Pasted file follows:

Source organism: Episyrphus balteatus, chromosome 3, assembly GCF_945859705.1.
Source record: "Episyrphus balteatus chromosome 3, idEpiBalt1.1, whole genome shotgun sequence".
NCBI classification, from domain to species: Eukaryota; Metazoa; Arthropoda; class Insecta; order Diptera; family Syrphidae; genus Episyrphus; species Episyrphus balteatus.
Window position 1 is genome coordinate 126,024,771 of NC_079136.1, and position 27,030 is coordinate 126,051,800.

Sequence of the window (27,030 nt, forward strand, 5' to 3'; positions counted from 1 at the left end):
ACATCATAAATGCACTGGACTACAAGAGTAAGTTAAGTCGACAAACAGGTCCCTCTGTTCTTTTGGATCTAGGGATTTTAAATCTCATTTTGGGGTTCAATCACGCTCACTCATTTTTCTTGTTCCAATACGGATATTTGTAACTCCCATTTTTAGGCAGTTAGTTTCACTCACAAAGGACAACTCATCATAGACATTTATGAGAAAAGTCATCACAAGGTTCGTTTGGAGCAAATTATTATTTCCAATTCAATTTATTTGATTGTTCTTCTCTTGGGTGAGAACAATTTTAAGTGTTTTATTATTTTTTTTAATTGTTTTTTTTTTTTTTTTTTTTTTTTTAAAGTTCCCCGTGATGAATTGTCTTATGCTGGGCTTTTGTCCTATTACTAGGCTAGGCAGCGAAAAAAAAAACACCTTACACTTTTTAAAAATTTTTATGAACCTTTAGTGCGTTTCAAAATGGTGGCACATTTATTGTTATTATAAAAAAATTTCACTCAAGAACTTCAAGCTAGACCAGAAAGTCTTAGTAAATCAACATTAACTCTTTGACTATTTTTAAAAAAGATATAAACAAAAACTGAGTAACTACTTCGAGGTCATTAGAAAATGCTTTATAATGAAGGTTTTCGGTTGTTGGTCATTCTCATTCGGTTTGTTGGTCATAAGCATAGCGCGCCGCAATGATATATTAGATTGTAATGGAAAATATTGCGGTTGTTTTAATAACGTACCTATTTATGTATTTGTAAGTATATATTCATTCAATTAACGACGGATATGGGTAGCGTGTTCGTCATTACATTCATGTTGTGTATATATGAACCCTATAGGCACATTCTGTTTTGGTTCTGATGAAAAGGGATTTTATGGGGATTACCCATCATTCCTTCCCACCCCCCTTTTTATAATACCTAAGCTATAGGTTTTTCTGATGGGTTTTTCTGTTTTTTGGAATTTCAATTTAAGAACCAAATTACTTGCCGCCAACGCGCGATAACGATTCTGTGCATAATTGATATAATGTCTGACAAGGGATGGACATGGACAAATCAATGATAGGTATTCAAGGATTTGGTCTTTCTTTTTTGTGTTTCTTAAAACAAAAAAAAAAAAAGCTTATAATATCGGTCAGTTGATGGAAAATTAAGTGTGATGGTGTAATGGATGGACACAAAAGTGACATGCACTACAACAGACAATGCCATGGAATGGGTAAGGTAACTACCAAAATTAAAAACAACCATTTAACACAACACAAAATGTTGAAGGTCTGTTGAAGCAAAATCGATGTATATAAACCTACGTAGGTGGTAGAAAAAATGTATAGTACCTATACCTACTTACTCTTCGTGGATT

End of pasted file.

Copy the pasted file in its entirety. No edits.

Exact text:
Source organism: Episyrphus balteatus, chromosome 3, assembly GCF_945859705.1.
Source record: "Episyrphus balteatus chromosome 3, idEpiBalt1.1, whole genome shotgun sequence".
NCBI classification, from domain to species: Eukaryota; Metazoa; Arthropoda; class Insecta; order Diptera; family Syrphidae; genus Episyrphus; species Episyrphus balteatus.
Window position 1 is genome coordinate 126,024,771 of NC_079136.1, and position 27,030 is coordinate 126,051,800.

Sequence of the window (27,030 nt, forward strand, 5' to 3'; positions counted from 1 at the left end):
ACATCATAAATGCACTGGACTACAAGAGTAAGTTAAGTCGACAAACAGGTCCCTCTGTTCTTTTGGATCTAGGGATTTTAAATCTCATTTTGGGGTTCAATCACGCTCACTCATTTTTCTTGTTCCAATACGGATATTTGTAACTCCCATTTTTAGGCAGTTAGTTTCACTCACAAAGGACAACTCATCATAGACATTTATGAGAAAAGTCATCACAAGGTTCGTTTGGAGCAAATTATTATTTCCAATTCAATTTATTTGATTGTTCTTCTCTTGGGTGAGAACAATTTTAAGTGTTTTATTATTTTTTTTAATTGTTTTTTTTTTTTTTTTTTTTTTTTTAAAGTTCCCCGTGATGAATTGTCTTATGCTGGGCTTTTGTCCTATTACTAGGCTAGGCAGCGAAAAAAAAAACACCTTACACTTTTTAAAAATTTTTATGAACCTTTAGTGCGTTTCAAAATGGTGGCACATTTATTGTTATTATAAAAAAATTTCACTCAAGAACTTCAAGCTAGACCAGAAAGTCTTAGTAAATCAACATTAACTCTTTGACTATTTTTAAAAAAGATATAAACAAAAACTGAGTAACTACTTCGAGGTCATTAGAAAATGCTTTATAATGAAGGTTTTCGGTTGTTGGTCATTCTCATTCGGTTTGTTGGTCATAAGCATAGCGCGCCGCAATGATATATTAGATTGTAATGGAAAATATTGCGGTTGTTTTAATAACGTACCTATTTATGTATTTGTAAGTATATATTCATTCAATTAACGACGGATATGGGTAGCGTGTTCGTCATTACATTCATGTTGTGTATATATGAACCCTATAGGCACATTCTGTTTTGGTTCTGATGAAAAGGGATTTTATGGGGATTACCCATCATTCCTTCCCACCCCCCTTTTTATAATACCTAAGCTATAGGTTTTTCTGATGGGTTTTTCTGTTTTTTGGAATTTCAATTTAAGAACCAAATTACTTGCCGCCAACGCGCGATAACGATTCTGTGCATAATTGATATAATGTCTGACAAGGGATGGACATGGACAAATCAATGATAGGTATTCAAGGATTTGGTCTTTCTTTTTTGTGTTTCTTAAAACAAAAAAAAAAAAAGCTTATAATATCGGTCAGTTGATGGAAAATTAAGTGTGATGGTGTAATGGATGGACACAAAAGTGACATGCACTACAACAGACAATGCCATGGAATGGGTAAGGTAACTACCAAAATTAAAAACAACCATTTAACACAACACAAAATGTTGAAGGTCTGTTGAAGCAAAATCGATGTATATAAACCTACGTAGGTGGTAGAAAAAATGTATAGTACCTATACCTACTTACTCTTCGTGGATT